In a block 306, the signal generator 102 sums the selected pulse shaping signals into a final applied signal or pattern for the secondary transducer array 132.
In a block 308, the reference signal generator 103 may select a reference signal shaping based one or more factors, such as (1) the size, shape and configuration of the transducer system 106, and (2) the type of signals used by the secondary transducer array. The transducer system 106 may comprise a variety of transducer shapes, sizes, configurations, etc. Data related to various reference signals, including reference signals to generate a planar wave, may be stored in the library 142. The reference signals may be configured and stored by a manufacturer when the system 120 is manufactured and/or modified by an administrator at a user site.
The reference signals generated by the primary transducer array 130 may focus or shape the pattern generated by the secondary transducer array 132. The reference signals may vary in amplitude, phase, and/or duration from the signals selected by the signal generator 102.
In a block 310, the signal generator 102 applies a summed pulse-shaping signal to the secondary transducer array 132, and the reference signal generator 103 applies a reference signal to the primary transducer array 130. The transducer arrays 132, 130 generate a pulsed ultrasound signal(s) or pattern comprised of phase shifts to the brain 100A, and the user experiences a sensory experience based on the sensory input from the video camera or other input source. The generated sensory experience may be may not be exact, but the generated sensory experience at least gives the user an idea of the sensory input. For example, depending on the implementation, a user using the system 120 may be able to only ‘see’ an outline of objects in front of the video camera.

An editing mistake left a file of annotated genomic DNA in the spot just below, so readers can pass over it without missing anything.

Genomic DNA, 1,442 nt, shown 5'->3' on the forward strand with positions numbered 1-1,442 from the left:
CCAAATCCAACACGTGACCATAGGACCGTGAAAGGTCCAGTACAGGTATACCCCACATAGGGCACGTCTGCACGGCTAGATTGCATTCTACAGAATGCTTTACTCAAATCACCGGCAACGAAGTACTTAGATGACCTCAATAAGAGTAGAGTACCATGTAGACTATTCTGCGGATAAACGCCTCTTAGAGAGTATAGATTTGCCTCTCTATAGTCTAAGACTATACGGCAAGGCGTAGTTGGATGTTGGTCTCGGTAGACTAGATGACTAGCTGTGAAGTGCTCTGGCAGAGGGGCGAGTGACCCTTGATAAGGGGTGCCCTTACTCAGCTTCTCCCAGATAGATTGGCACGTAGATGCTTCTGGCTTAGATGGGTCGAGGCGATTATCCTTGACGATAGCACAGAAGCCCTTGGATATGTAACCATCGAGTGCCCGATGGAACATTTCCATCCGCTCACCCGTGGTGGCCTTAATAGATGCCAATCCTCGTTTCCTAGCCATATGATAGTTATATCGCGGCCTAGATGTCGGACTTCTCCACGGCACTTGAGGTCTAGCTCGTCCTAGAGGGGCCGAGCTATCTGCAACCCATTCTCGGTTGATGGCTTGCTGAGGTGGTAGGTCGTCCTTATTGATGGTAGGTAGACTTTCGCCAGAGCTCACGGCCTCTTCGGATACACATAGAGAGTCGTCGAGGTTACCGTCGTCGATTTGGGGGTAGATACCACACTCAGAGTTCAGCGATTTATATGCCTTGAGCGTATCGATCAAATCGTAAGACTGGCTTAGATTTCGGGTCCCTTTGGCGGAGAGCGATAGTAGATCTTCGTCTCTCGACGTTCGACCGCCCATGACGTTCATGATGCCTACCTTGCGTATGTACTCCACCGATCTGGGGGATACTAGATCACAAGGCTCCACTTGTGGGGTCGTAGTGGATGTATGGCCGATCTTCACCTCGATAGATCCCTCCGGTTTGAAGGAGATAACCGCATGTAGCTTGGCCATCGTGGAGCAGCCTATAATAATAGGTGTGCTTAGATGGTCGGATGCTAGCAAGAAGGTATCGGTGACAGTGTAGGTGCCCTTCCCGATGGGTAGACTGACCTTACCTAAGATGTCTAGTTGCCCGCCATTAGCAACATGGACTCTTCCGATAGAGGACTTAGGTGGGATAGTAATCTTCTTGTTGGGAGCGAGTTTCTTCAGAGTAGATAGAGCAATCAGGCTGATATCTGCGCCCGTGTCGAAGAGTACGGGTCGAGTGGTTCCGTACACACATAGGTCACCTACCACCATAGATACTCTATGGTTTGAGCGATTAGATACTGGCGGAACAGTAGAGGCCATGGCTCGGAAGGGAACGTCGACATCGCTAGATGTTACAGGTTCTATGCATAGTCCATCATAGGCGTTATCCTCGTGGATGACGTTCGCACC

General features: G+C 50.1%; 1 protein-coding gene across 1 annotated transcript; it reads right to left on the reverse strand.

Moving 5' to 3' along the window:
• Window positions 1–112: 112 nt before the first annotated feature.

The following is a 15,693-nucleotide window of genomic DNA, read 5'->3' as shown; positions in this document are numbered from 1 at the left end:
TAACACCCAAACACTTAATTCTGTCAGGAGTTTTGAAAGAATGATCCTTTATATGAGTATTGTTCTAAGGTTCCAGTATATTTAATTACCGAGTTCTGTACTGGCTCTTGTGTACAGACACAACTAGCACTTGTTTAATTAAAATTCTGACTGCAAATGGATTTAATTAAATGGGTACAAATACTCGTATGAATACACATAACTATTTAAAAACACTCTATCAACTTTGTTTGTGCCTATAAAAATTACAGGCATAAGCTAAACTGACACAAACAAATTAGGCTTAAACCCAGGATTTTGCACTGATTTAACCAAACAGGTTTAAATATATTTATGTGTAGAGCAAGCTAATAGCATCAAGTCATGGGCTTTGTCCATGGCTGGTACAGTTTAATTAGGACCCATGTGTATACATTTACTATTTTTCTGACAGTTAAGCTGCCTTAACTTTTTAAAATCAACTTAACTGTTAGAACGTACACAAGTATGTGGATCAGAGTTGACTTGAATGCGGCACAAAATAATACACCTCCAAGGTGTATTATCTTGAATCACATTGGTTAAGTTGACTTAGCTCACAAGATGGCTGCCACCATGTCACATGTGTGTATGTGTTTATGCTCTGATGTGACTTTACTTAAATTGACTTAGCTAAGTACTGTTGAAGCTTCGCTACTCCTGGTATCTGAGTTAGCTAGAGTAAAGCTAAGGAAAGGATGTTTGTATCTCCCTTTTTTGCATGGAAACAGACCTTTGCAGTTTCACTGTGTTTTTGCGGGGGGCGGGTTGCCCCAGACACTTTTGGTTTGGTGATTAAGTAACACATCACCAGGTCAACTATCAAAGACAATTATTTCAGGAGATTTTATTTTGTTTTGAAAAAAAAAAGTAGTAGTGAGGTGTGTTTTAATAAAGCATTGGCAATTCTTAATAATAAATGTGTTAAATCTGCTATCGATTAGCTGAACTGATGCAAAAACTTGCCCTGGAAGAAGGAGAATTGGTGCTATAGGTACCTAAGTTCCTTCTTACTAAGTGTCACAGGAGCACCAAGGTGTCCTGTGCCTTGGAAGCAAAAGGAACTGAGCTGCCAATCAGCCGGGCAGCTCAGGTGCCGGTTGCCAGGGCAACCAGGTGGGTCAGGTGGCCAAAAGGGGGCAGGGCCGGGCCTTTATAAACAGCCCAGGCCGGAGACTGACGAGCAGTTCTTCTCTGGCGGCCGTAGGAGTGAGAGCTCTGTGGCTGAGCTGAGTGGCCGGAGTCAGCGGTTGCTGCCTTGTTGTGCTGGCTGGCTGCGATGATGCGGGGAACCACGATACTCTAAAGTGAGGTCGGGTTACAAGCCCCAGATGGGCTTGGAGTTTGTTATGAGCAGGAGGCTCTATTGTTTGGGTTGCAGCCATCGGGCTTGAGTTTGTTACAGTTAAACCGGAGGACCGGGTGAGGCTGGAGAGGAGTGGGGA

In one embodiment, the ultrasound signals or pattern may be continuous, such that the user perceives a visual image in real-time as the video camera receives the image. In another embodiment, the ultrasound signals or pattern may be almost continuous, such that the user perceives a visual image in almost real-time, i.e., a string of snap shots, as the video camera receives the image.
Various types of memories, input/output devices, caches, controllers, registers and/or processing components may be used in accordance with the present invention. The scope of the present invention is not limited to a particular type of memory, input/output device, cache, controller, register and/or processing component. Various embodiments of the system 160 may comprise other components in addition to or instead of the components shown in
The above-described embodiments of the present invention are merely meant to be illustrative and not limiting. It will thus be obvious to those skilled in the art that various changes and modifications may be made without departing from this invention in its broader aspects. The appended claims encompass all such changes and modifications as fall within the true spirit and scope of this invention.
|Cited Patent||Filing date||Publication date||Applicant||Title|
|US3848608||Jul 23, 1973||Nov 19, 1974||Gen Electric||Subject integument spatial stimulator|